Is there an exercise that can improve strength, power, agility, dynamic flexibility, coordination, balance, and overall athleticism, all while helping your deadlift and even adding thickness to your traps?
There sure is. Snatch!
Power is speed plus strength and there’s nothing like Olympic style weight lifting to build this type of explosive athleticism. The development of the coordinated triple extension also has a great transfer to athletic performance, so any lifter would be foolish not to include this in their program.
Unfortunately, some coaches and athletes shy away from the snatch out of fear of injury or due to a lack of knowledge or technique. It does take time and effort to learn these lifts, but the payoff is well worth it.
Implies the bar is lifted off the floor and received in the bottom of an overhead squat.
The bar is lifted off the floor with a snatch grip in front of the hips. The knees just forward, but the torso remains behind the bar. The bar is then explosively pulled into the overhead position. The body can receive the bar in a full or quarter squat.
The bar is lifted off the floor and received in a quarter squat overhead.
Hang Power Snatch
Implies the bar starts in front of the hips and is slid down below or just above the knees and is received in a quarter squat.
Olympic Lifting Shoes & The Hook Grip
O-shoes are the preferred footwear for the snatch as they provide a rigid platform to drive your feet into. The raised heel creates a slight anterior weight shift that allows for optimal balance during the snatch and clean lifts.
The hook grip takes a while to get used to, but it allows for more weight to be held in the long run. Initially, it sucks, but you’ll just have to grow a pair and get used to it.
To hook grip, grab the bar with an overhand grip; wrap your thumb around the underside of the bar, and then hook your fingers around your thumb.
Pulling Stance, Squat Stance & Snatch Grip
When performing the pull, the feet should be roughly hip-width apart – let’s call this pulling stance. The landing position, which we’ll call squat stance, should have your feet slightly wider than the pulling stance to allow for optimal balance when receiving the bar in a quarter or full squat.
Practice quickly manoeuvring from the pulling stance to landing stance with this drill: stand in the pulling stance, lift your feet off the ground a minimal amount and land in squat stance while dropping into a quarter squat. Don’t jump, just leave the ground and slide the feet out quickly.
Find your snatch grip by holding a bar with a double overhead grip. Slide your hands out until the bar rests at your hip-crease. Test this by flexing your hip. This position is an appropriate snatch grip to start with – slight alterations can be made later if needed.
With your snatch grip and your feet in the pulling stance, slightly push your knees forward, but keep your torso upright and behind the bar.
This is the most important position when learning the snatch. It’s the position that you’ll always go into at the top of the second pull. Learn and own this position. The only time the torso will be behind the bar during the snatch is at this moment.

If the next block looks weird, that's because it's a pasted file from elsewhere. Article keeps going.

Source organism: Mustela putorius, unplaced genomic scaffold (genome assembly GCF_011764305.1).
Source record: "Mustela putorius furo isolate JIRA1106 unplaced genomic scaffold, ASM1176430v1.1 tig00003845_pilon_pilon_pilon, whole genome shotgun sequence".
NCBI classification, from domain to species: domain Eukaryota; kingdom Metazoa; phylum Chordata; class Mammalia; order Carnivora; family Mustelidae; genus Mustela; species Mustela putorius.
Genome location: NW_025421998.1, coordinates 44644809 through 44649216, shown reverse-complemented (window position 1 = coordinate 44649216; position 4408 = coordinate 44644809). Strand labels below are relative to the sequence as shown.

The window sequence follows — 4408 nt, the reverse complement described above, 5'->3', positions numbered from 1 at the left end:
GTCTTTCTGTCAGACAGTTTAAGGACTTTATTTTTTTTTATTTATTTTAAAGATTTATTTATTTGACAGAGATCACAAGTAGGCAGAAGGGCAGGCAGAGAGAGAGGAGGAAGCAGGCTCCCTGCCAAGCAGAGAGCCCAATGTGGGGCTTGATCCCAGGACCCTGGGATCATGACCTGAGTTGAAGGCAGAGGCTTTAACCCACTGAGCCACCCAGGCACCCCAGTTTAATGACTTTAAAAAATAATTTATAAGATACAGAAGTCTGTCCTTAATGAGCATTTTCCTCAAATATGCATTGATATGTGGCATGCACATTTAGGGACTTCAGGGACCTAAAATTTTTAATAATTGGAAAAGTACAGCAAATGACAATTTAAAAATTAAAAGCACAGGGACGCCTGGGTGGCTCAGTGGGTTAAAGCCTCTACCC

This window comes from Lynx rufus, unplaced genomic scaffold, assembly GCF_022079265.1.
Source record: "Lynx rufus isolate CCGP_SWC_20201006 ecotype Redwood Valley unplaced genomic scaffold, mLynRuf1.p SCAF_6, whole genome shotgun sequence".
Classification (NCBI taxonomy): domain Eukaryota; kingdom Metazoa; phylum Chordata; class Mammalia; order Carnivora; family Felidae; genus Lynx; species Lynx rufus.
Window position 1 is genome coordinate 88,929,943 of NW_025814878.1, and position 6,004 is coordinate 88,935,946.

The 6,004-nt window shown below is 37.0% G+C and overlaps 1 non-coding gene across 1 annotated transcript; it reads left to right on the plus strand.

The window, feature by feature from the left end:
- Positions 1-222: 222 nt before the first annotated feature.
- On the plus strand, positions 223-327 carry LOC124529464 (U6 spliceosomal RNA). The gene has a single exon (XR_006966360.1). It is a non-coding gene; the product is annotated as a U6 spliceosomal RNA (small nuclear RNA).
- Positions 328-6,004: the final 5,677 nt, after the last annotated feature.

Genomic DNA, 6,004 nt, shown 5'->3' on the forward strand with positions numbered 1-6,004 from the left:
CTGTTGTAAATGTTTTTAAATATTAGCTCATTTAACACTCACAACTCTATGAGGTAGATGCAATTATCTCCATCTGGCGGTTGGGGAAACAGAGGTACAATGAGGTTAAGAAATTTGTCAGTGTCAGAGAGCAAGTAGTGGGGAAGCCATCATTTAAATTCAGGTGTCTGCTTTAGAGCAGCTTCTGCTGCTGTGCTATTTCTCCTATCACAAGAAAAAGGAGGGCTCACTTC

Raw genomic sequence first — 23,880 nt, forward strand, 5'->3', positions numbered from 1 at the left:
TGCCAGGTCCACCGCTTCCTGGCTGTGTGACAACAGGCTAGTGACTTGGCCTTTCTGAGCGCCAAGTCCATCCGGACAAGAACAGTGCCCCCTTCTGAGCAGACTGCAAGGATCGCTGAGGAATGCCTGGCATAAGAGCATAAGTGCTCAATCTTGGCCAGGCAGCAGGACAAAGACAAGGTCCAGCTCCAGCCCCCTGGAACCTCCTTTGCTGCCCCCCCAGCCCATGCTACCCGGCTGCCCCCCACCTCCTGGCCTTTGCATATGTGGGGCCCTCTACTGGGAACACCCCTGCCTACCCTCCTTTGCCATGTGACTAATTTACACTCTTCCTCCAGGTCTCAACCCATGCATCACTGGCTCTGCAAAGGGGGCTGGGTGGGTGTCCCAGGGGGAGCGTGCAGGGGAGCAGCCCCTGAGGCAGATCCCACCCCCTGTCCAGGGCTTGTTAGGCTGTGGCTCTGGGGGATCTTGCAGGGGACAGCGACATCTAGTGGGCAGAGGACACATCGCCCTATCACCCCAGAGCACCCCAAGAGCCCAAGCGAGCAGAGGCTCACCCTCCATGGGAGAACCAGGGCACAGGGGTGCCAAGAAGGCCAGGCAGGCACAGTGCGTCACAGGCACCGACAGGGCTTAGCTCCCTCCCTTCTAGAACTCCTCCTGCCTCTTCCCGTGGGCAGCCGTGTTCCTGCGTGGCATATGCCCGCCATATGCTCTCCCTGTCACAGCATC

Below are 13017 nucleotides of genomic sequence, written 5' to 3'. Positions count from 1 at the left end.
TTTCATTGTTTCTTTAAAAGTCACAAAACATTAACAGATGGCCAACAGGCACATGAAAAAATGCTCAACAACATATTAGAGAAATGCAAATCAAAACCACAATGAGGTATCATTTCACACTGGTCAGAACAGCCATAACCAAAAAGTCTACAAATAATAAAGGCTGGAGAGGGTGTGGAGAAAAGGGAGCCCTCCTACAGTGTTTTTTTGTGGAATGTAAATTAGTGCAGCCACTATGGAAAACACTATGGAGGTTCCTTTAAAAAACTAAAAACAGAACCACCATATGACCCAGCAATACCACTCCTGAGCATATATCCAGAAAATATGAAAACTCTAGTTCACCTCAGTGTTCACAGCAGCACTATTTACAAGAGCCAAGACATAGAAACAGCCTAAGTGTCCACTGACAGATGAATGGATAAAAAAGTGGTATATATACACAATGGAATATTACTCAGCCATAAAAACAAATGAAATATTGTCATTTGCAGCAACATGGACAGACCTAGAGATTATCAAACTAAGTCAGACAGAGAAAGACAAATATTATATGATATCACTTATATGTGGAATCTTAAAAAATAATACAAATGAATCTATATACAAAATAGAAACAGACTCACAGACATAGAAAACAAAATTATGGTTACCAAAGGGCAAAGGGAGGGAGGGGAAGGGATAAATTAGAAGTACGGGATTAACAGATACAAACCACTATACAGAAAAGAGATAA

Working on thoracic and shoulder mobility in your warm-up will help you achieve a nice snatch. Loosening up your hips will also do your snatch justice.
Barbell Complex Movement Prep
Perform 3-5 reps of the following exercises and perform 2-3 sets at the beginning of each workout. The more practice, the better!
Romanian Deadlift. With your snatch grip in your pulling stance, soften your knees and push your hips back while you hinge forward. Keep the bar close, your back tight, and shoulders set. Poke your chin forward and finish with the bar slightly below your knees.
High Snatch Pull. Slide the bar down your thighs to the top of your knees. Poke your chin forward and keep your back tight, chest out, and shoulders set, as in the Romanian deadlift. Snap your hip forward as you jump. Let your shoulders shrug and let your arms bend. Let your elbows drive up as your body goes into the scarecrow position.
Muscle Snatch. Perform the high snatch pull, but this time, let the bar continue upward and extend your arms to lock the bar overhead.
Overhead Squat. Finish your last muscle snatch and move your feet to squat stance. Perform deep ass-to-grass overhead squats. Keep the arms locked and keep the bar just behind your ears. Pull the bar apart to create stability in your shoulders.
Heaving Snatch Balance. Place the bar on your upper back and stand in pulling stance. Push your knees forward and drive the bar upward, all while transitioning into the squat stance and dropping into an overhead squat. Stick the landing and stay tight. Now perform an overhead squat from this position. Return the bar to the back and move your feet back to pulling stance.
Power Snatch. The snatch of the floor includes the firs pull, otherwise known as a snatch grip deadlift. Set up in pulling stance with a snatch grip. Keep your shoulders well over the bar. Do not pull the bar fast off the floor. Picture yourself accelerating the bar off the floor into the racked position.
From here, you’re familiar with the movement from practising the hang power snatch. Drag the bar up your shorts, find the pocket position and boom – the bar sails upward as you pull yourself under the bar.
Receive the bar with locked arms overhead in a quarter squat. Stand up and finish your feet together.
Snatch. Perform the same movements as in the power snatch, except this time, pull yourself under the bar and receive it with locked arms in a deep squat. Stand and finish with your feet together.
Congratulation, you just did your first snatch.